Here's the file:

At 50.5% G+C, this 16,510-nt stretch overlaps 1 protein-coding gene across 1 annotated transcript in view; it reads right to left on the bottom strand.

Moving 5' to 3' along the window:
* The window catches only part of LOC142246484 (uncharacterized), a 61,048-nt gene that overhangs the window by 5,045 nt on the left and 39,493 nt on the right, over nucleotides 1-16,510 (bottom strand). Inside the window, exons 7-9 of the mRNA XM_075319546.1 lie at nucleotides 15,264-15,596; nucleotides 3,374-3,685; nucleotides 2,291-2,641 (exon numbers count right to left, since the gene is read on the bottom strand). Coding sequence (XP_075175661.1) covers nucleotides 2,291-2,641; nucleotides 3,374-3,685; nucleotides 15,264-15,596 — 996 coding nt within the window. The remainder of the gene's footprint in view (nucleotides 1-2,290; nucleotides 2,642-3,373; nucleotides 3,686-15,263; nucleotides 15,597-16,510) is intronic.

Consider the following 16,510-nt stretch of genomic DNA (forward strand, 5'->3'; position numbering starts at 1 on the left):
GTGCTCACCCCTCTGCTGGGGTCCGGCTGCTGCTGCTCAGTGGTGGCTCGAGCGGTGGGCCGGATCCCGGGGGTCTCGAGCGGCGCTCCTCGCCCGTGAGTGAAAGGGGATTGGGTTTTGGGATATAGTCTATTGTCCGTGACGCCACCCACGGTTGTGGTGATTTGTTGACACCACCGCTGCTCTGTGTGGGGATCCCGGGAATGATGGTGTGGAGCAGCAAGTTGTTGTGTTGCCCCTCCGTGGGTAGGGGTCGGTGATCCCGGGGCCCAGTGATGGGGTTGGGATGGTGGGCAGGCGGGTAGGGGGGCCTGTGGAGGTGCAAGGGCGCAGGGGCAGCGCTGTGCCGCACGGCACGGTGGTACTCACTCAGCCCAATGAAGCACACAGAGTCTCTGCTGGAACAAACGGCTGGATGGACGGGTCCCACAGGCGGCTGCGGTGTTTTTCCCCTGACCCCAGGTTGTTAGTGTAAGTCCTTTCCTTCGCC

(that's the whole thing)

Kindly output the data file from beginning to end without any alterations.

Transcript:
At 50.5% G+C, this 16,510-nt stretch overlaps 1 protein-coding gene across 1 annotated transcript in view; it reads right to left on the bottom strand.

Moving 5' to 3' along the window:
* The window catches only part of LOC142246484 (uncharacterized), a 61,048-nt gene that overhangs the window by 5,045 nt on the left and 39,493 nt on the right, over nucleotides 1-16,510 (bottom strand). Inside the window, exons 7-9 of the mRNA XM_075319546.1 lie at nucleotides 15,264-15,596; nucleotides 3,374-3,685; nucleotides 2,291-2,641 (exon numbers count right to left, since the gene is read on the bottom strand). Coding sequence (XP_075175661.1) covers nucleotides 2,291-2,641; nucleotides 3,374-3,685; nucleotides 15,264-15,596 — 996 coding nt within the window. The remainder of the gene's footprint in view (nucleotides 1-2,290; nucleotides 2,642-3,373; nucleotides 3,686-15,263; nucleotides 15,597-16,510) is intronic.

Consider the following 16,510-nt stretch of genomic DNA (forward strand, 5'->3'; position numbering starts at 1 on the left):
GTGCTCACCCCTCTGCTGGGGTCCGGCTGCTGCTGCTCAGTGGTGGCTCGAGCGGTGGGCCGGATCCCGGGGGTCTCGAGCGGCGCTCCTCGCCCGTGAGTGAAAGGGGATTGGGTTTTGGGATATAGTCTATTGTCCGTGACGCCACCCACGGTTGTGGTGATTTGTTGACACCACCGCTGCTCTGTGTGGGGATCCCGGGAATGATGGTGTGGAGCAGCAAGTTGTTGTGTTGCCCCTCCGTGGGTAGGGGTCGGTGATCCCGGGGCCCAGTGATGGGGTTGGGATGGTGGGCAGGCGGGTAGGGGGGCCTGTGGAGGTGCAAGGGCGCAGGGGCAGCGCTGTGCCGCACGGCACGGTGGTACTCACTCAGCCCAATGAAGCACACAGAGTCTCTGCTGGAACAAACGGCTGGATGGACGGGTCCCACAGGCGGCTGCGGTGTTTTTCCCCTGACCCCAGGTTGTTAGTGTAAGTCCTTTCCTTCGCC